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T20 World Cup 2024 pundit predictions: Will England defend title? How will USA fare? Who will top run charts?

Stuart Broad, Eoin Morgan, Mark Butcher and more make their Men's T20 World Cup predictions, so how do they think defending champions England will fare? Who will be top run-scorer and who might cause an upset? Watch entire tournament live on Sky Sports between June 2-29

Image: Stuart Broad, Eoin Morgan, Mark Butcher and more make their T20 World Cup predictions. What do they expect from defending champions England?

Who will win the 2024 T20 World Cup? How will England fare? Who will finish as the leading wicket-taker and top run-scorer? And can co-hosts USA stun the watching world?

We've asked Sky Sports Cricket's Stuart Broad, Eoin Morgan, Mark Butcher and Ian Ward, as well as former Pakistan captain Urooj Mumtaz, for their picks, including who they think will hold the trophy aloft in Barbados after the final on June 29.

Watch the opening game of the T20 World Cup - USA vs Canada in Dallas - live on Sky Sports Cricket from 1am on Sunday (first ball 1.30am), with defending champions England beginning their campaign against Scotland in Barbados on Tuesday June 4 (3.30pm first ball).

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The Men's T20 World Cup, in West Indies and USA, is live on Sky Sports between June 2-29

Who will win the World Cup?

STUART BROAD: It's one of the hardest tournaments to pick for a while. I see England, India, West Indies in their own backyard and South Africa as four sides to watch… and I reckon it could finally be South Africa's time.

EOIN MORGAN: I think India are out-and-out favourites. Strength-in-depth wise, they're excellent. I also think England have a really, really strong chance and Australia, come World Cup time, just know how to win. They're my standouts.

IAN WARD: I think this is a big tournament for India. They were brilliant in the 50-over World Cup last year but just couldn't get over the line. That is their biggest challenge.

MARK BUTCHER: I think England have got a fantastic chance. I wouldn't put it past them winning the whole thing - and that's not just me being patriotic. Particularly as they've now got Jofra Archer back around the group - one man shouldn't make that much difference, but he really does.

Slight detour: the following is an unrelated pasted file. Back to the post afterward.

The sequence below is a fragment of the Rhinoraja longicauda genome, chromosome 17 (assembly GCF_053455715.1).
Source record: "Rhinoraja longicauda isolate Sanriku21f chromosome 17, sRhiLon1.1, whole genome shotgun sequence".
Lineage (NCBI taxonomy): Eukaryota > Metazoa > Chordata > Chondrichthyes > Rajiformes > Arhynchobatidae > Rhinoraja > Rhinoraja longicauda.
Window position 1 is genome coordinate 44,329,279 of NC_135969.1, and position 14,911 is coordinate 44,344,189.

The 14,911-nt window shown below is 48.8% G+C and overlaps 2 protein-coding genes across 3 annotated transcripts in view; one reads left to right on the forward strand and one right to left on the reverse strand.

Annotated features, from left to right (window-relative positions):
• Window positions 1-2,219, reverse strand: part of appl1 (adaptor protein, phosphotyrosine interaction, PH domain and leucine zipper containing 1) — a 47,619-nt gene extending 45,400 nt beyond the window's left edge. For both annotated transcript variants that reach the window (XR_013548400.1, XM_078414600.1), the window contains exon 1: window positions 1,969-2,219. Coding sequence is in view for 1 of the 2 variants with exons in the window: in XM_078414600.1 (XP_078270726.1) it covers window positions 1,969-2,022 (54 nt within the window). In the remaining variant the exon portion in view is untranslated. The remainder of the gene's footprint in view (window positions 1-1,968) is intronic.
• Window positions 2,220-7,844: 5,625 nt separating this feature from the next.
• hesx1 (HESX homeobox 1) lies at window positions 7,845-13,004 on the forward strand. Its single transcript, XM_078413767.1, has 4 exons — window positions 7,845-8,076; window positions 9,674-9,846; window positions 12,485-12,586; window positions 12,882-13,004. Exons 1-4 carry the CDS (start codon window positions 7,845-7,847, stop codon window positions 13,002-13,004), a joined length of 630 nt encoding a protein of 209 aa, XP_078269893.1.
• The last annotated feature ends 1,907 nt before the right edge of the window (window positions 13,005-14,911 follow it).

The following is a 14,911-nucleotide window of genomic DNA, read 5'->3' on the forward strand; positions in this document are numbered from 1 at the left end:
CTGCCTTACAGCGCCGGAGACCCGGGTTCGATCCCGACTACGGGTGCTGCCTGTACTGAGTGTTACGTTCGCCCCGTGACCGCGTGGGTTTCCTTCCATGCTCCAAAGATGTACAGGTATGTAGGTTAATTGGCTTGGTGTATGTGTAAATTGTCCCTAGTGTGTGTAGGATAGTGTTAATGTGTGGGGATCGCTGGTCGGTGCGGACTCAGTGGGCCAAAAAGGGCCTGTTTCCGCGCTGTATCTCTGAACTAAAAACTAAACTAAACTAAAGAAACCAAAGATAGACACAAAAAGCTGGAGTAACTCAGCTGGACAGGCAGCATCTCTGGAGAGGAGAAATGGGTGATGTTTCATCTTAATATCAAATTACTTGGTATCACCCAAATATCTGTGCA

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UROOJ MUMTAZ: It's always difficult to look past Australia. I think they're probably slightly ahead of the rest to lift that trophy.

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Highlights of England's seven-wicket win over Pakistan at The Kia Oval in their final match before the T20 World Cup

How will England do?

BROAD: They're defending T20 champions. Obviously the 50-over World Cup was a disappointment, but they're very different formats - in ODIs, you need about six players to have a good game, whereas T20 you can win with only a couple firing - and England have players like Jos Buttler and Jofra Archer who are natural match-winners.

MORGAN: They'll have learnt a huge amount from the ODI World Cup experience. They acknowledge mistakes were made along the way and they've rectified that since, both in terms of consistency of selection and clarity of message in what they're trying to do. The expectation is still very high, and justifiably so because of the quality that they have.

WARD: I think, quite simply, they have to be in the final four. That's a bare minimum, given the talent in their squad. They're well capable of winning it again… but we need to see everyone going in the same direction. That was not the case in last year's 50-over World Cup.

MUMTAZ: I think England have got enough firepower and a lot of players in really good form. I see them in the final four, if not the final two, for sure.

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Commentator Andrew Leonard believes there is potential for USA to become the best associate nation in world cricket

What can we expect from co-hosts USA?

BROAD: It's really exciting, I think, to have one of the most iconic games in cricket, India versus Pakistan, in New York. That will be such a special occasion and ultimately we want the game of cricket to grow worldwide as much as we can.

MORGAN: They're a good team and will go under the radar - there's the 'unknown factor' which will work to their advantage. If they can get that first victory, that will give them a huge amount of confidence, ideally in that opening game against Canada. They're a beautiful story.

MUMTAZ: India vs Pakistan is a blockbuster anywhere but when they play in New York it becomes a global blockbuster because it will attract and inspire a new audience to the game. As for the US team, their recent results - two wins over Bangladesh - are phenomenal. You listen to the comments coming out of the US camp, they're there to spring a surprise.

BUTCHER: All eyes are going to be on that India-Pakistan game in New York. Ticket prices for that are frightening! If the game shows the best of itself in that part of the world, then of course you've got another market to grow into.

WARD: I never thought I'd say we'd be playing cricket in Dallas! The stadiums look absolutely fabulous, I have to say, and the Americans know how to put on a show. They've just beaten Bangladesh, so they're capable of putting a couple of victories together and getting some interest, which is basically why it's in the States, isn't it?